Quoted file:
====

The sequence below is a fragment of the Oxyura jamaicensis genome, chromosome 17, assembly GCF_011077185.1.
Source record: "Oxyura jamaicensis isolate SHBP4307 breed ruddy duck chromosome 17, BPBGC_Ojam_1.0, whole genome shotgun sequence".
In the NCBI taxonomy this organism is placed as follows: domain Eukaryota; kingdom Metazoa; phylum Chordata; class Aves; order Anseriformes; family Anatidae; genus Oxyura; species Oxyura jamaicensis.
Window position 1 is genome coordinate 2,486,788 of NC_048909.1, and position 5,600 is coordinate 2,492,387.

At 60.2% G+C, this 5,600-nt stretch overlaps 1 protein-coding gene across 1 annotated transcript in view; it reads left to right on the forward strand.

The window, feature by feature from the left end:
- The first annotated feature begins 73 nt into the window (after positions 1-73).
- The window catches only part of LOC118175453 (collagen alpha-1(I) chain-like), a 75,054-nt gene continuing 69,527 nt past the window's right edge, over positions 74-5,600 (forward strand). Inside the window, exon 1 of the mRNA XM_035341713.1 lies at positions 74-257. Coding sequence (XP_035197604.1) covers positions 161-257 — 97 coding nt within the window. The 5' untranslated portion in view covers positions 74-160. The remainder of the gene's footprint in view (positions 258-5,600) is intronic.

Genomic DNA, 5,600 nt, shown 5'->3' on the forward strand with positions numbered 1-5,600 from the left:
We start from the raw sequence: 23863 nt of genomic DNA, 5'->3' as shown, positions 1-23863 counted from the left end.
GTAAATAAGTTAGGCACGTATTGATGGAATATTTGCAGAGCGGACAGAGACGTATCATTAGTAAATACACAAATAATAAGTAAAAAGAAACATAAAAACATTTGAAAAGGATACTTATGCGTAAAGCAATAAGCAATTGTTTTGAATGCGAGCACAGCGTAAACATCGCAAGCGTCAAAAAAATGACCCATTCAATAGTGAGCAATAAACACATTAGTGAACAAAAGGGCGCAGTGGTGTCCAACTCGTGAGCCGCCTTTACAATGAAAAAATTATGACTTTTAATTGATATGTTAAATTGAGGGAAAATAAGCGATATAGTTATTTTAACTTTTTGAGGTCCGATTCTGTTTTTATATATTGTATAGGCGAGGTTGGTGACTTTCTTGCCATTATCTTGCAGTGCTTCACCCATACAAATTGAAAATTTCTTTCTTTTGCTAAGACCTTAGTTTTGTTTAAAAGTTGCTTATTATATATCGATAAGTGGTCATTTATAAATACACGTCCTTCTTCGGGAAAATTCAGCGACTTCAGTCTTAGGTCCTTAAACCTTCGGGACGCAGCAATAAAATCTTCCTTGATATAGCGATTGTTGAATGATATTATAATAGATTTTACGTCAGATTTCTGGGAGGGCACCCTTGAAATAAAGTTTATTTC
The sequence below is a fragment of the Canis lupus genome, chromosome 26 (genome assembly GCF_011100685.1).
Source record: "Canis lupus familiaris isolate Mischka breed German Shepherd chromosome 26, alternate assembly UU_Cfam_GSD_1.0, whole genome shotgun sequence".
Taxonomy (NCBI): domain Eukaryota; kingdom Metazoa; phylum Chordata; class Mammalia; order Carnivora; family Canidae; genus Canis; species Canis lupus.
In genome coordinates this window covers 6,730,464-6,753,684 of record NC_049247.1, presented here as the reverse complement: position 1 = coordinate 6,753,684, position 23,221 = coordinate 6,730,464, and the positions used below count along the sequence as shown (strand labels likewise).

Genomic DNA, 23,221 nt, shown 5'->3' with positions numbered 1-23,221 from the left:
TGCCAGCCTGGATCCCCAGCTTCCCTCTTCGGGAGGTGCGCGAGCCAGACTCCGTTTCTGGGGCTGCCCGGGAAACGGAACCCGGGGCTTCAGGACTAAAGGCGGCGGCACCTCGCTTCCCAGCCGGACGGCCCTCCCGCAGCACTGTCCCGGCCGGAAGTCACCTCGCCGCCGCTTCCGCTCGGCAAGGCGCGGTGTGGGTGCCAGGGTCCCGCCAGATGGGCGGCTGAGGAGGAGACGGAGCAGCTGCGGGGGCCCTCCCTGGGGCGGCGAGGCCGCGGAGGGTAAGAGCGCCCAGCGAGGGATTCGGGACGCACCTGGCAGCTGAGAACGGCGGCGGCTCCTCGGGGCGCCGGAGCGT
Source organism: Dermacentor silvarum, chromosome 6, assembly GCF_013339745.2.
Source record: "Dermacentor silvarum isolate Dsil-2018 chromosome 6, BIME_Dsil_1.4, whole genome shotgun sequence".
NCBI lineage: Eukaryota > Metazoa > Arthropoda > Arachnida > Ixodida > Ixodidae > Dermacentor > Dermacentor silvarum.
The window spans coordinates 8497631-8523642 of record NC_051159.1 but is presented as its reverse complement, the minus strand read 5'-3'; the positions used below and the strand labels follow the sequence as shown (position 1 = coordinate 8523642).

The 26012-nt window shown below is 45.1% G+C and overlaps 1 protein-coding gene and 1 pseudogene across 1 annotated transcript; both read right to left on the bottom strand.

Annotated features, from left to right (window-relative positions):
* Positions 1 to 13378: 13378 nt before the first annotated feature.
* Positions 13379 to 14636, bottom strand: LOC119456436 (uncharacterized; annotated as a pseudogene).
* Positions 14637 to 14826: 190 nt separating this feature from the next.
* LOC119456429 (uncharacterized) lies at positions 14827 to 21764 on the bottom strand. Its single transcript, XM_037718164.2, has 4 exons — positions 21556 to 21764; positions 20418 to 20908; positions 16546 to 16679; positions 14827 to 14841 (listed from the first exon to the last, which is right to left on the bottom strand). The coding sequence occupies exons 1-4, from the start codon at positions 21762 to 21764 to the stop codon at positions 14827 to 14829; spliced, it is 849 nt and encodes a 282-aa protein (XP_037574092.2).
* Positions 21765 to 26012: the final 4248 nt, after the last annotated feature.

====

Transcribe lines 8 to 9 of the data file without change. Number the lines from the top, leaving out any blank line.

- The window catches only part of LOC118175453 (collagen alpha-1(I) chain-like), a 75,054-nt gene continuing 69,527 nt past the window's right edge, over positions 74-5,600 (forward strand). Inside the window, exon 1 of the mRNA XM_035341713.1 lies at positions 74-257. Coding sequence (XP_035197604.1) covers positions 161-257 — 97 coding nt within the window. The 5' untranslated portion in view covers positions 74-160. The remainder of the gene's footprint in view (positions 258-5,600) is intronic.

Genomic DNA, 5,600 nt, shown 5'->3' on the forward strand with positions numbered 1-5,600 from the left: